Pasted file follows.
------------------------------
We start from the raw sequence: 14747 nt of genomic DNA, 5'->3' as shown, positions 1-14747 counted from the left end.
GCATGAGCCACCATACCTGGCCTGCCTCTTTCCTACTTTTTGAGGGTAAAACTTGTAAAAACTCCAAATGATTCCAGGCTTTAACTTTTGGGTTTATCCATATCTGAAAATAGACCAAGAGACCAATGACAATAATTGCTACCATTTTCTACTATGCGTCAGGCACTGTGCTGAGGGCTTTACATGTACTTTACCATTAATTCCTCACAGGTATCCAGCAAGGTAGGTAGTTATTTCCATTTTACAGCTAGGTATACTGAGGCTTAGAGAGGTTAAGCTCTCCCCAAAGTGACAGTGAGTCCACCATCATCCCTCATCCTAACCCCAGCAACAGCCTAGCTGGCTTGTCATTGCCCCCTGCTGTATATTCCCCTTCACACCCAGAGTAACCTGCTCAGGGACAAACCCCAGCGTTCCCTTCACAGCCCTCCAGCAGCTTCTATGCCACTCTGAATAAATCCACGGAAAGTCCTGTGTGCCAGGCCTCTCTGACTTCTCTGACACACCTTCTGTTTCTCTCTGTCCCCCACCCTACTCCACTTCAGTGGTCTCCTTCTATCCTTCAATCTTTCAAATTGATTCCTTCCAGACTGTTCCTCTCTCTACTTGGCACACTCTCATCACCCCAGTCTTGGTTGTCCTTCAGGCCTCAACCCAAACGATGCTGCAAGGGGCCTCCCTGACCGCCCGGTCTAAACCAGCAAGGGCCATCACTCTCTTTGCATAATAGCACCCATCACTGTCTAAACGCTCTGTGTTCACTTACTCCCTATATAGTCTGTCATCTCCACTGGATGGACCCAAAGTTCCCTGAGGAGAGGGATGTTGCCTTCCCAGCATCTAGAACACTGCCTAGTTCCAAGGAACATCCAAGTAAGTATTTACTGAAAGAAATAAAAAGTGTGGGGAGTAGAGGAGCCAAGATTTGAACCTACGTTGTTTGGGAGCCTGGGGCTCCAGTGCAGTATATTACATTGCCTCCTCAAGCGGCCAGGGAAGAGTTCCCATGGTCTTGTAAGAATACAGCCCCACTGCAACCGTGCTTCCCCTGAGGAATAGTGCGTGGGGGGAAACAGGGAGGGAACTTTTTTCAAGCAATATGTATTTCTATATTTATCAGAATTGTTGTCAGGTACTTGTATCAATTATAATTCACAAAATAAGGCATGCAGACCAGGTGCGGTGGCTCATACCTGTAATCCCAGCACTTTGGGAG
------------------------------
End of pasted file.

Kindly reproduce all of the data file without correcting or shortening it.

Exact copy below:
We start from the raw sequence: 14747 nt of genomic DNA, 5'->3' as shown, positions 1-14747 counted from the left end.
GCATGAGCCACCATACCTGGCCTGCCTCTTTCCTACTTTTTGAGGGTAAAACTTGTAAAAACTCCAAATGATTCCAGGCTTTAACTTTTGGGTTTATCCATATCTGAAAATAGACCAAGAGACCAATGACAATAATTGCTACCATTTTCTACTATGCGTCAGGCACTGTGCTGAGGGCTTTACATGTACTTTACCATTAATTCCTCACAGGTATCCAGCAAGGTAGGTAGTTATTTCCATTTTACAGCTAGGTATACTGAGGCTTAGAGAGGTTAAGCTCTCCCCAAAGTGACAGTGAGTCCACCATCATCCCTCATCCTAACCCCAGCAACAGCCTAGCTGGCTTGTCATTGCCCCCTGCTGTATATTCCCCTTCACACCCAGAGTAACCTGCTCAGGGACAAACCCCAGCGTTCCCTTCACAGCCCTCCAGCAGCTTCTATGCCACTCTGAATAAATCCACGGAAAGTCCTGTGTGCCAGGCCTCTCTGACTTCTCTGACACACCTTCTGTTTCTCTCTGTCCCCCACCCTACTCCACTTCAGTGGTCTCCTTCTATCCTTCAATCTTTCAAATTGATTCCTTCCAGACTGTTCCTCTCTCTACTTGGCACACTCTCATCACCCCAGTCTTGGTTGTCCTTCAGGCCTCAACCCAAACGATGCTGCAAGGGGCCTCCCTGACCGCCCGGTCTAAACCAGCAAGGGCCATCACTCTCTTTGCATAATAGCACCCATCACTGTCTAAACGCTCTGTGTTCACTTACTCCCTATATAGTCTGTCATCTCCACTGGATGGACCCAAAGTTCCCTGAGGAGAGGGATGTTGCCTTCCCAGCATCTAGAACACTGCCTAGTTCCAAGGAACATCCAAGTAAGTATTTACTGAAAGAAATAAAAAGTGTGGGGAGTAGAGGAGCCAAGATTTGAACCTACGTTGTTTGGGAGCCTGGGGCTCCAGTGCAGTATATTACATTGCCTCCTCAAGCGGCCAGGGAAGAGTTCCCATGGTCTTGTAAGAATACAGCCCCACTGCAACCGTGCTTCCCCTGAGGAATAGTGCGTGGGGGGAAACAGGGAGGGAACTTTTTTCAAGCAATATGTATTTCTATATTTATCAGAATTGTTGTCAGGTACTTGTATCAATTATAATTCACAAAATAAGGCATGCAGACCAGGTGCGGTGGCTCATACCTGTAATCCCAGCACTTTGGGAG